So Patrick McIlheran is bashing the teachers union:
Doyle and several other governors say they want any federal stimulus to bail out their budget deficits with $250 million in aid to schools. Not for building new ones: No poised shovels here. It's just to fend off cuts, says Doyle. While federal spending on schools has risen 40% in the past eight years, without such further insulation, "we will see a great falloff in the quality of our schools," he said. [. . .]At least the man is consistent: He blamed UAW for the failures of GM, Ford, and Chrysler, after all, so why not blame the union for the bankruptcy of our schools.
Our state spends, per person, a bit above the national median. Wisconsin incomes are lower than average. The budget's a mess not because we're undertaxed but because the state chronically spends as if its taxpayers were richer than they are.
Fiscally insulating school spending does nothing about this. Even if the feds could bail out our state without robbing someone else, it simply would preserve a level of spending that we couldn't afford anyway. A bailout forestalls real change.
Real change wouldn't ruin our schools, either. Wisconsin school spending is driven by high labor costs. Salaries aren't so out of line. Benefits are, sixth-highest per pupil by federal figures. Not coincidentally, most school districts are locked into high-cost, traditional health plans, a primary seller of which is an arm of the state's leading teachers union, WEAC. [. . .] So why does Doyle want Washington to salvage states' bad school spending habits? Got me; I suspect he's being a pal to WEAC.
Problem is, the union is not why Wisconsin's benefit costs are so high and why they have skyrocketed in the last decade or two--the high cost of health care, generally, is. From the paper he works for, so, you know, he should have read it:
The Mercer survey found that the cost of health benefits in the state averaged $10,037 for each employee--18% higher than the national average of $8,482. [. . .] This year, total health-benefit costs for Wisconsin employers increased 4% for each active employee, compared with a 6.3% increase nationally, according to the Mercer survey. The increases would have been higher if employers hadn't raised deductibles, co-pays and other out-of-pocket expenses.I--a teacher!--am one of those whose "deductibles, co-pays and other out-of-pocket expenses" was raised last year. But consider the stat at the beginning of that blockquote: Wisconsin's health care costs are 18% higher than he national average. Not school labor costs--it doesn't sound like schools were even in the Mercer survey--but health care costs generally. I am not sure how WEAC is to blame for that.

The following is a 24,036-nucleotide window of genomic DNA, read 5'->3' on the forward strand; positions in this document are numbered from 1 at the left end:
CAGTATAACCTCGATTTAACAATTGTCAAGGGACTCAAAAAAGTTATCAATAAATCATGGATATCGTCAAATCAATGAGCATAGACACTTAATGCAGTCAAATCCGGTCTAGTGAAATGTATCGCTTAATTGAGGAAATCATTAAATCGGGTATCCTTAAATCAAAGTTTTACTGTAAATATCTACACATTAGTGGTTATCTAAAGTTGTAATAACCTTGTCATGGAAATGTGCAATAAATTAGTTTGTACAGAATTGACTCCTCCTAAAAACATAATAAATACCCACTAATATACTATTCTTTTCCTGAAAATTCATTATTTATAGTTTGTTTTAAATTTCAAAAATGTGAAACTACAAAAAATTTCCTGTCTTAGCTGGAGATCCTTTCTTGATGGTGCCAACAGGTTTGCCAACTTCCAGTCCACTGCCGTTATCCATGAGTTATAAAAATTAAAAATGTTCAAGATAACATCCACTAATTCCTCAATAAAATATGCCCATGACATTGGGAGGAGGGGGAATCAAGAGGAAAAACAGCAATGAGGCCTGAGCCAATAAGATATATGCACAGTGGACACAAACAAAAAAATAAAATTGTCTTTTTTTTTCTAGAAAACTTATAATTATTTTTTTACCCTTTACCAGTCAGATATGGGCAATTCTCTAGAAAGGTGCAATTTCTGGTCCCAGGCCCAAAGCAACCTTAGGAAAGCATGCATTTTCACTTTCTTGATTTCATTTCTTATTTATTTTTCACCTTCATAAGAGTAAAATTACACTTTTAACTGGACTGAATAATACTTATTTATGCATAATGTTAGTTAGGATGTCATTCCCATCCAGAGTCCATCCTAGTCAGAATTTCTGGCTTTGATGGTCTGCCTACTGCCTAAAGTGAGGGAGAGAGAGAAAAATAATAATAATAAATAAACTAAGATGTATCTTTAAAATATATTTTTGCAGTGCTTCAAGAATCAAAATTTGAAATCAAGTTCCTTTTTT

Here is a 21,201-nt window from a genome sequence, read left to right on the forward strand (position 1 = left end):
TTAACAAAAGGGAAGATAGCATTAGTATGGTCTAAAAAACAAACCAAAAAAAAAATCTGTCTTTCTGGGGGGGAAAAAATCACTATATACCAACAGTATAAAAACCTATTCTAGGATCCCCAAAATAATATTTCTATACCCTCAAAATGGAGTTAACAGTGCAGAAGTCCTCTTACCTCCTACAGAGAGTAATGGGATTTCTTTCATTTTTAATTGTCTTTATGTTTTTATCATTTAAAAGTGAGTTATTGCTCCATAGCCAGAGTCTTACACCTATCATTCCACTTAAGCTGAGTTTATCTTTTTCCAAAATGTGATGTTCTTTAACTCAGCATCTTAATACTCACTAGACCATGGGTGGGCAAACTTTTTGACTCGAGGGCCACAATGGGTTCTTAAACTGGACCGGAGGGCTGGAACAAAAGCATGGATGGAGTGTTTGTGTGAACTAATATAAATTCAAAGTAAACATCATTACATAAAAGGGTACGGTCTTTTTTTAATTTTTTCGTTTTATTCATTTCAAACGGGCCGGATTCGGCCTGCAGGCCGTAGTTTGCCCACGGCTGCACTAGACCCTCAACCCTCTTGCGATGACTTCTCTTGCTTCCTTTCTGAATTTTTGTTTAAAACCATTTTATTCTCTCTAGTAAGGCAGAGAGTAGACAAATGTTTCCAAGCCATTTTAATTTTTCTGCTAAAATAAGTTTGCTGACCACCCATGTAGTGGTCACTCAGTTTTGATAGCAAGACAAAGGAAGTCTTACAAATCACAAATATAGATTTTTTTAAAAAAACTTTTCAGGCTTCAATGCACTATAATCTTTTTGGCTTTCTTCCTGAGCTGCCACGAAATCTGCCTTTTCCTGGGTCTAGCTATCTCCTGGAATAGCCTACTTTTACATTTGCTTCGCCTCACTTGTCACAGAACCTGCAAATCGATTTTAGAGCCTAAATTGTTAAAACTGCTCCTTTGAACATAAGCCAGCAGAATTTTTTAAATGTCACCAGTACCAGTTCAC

In fact, studies have shown that WEAC is not to blame. Again, this is from the paper McIlheran works for:
High health care costs in the Milwaukee area stem from the market power of health care systems, according to a study by the Wisconsin Policy Research Institute.To be fair, the article does allow the systems comprising near-monopolies outside of the Milwaukee area to claim, without data, that they are not as expensive as Milwaukee area providers. However, it is clear that statewide, our health care costs are higher than average and it's not the fault of WEAC or public employees' unions.
The study contends that health care systems have increased their market power by employing physicians, which gives them a referral base for their hospitals, which makes it harder for would-be competitors to enter the market.
So what to do about expensive education spending? Well, one thing would be to let the feds give us some money. (They already owe us 35 five years of promised special education money, after all.) Another thing would be to implement some kind of health care reform that would make it possible for not just schools but everyone else in Wisconsin to get health care at a lower price, something like--though not necessarily it exactly--Healthy Wisconsin, which could have been saving local school districts (and, hence, taxpayers) hundreds of millions of dollars had it been enacted two years ago.
But why talk about something that would help people when you can just bash the union? At least, that's Mcilerhan's ploy.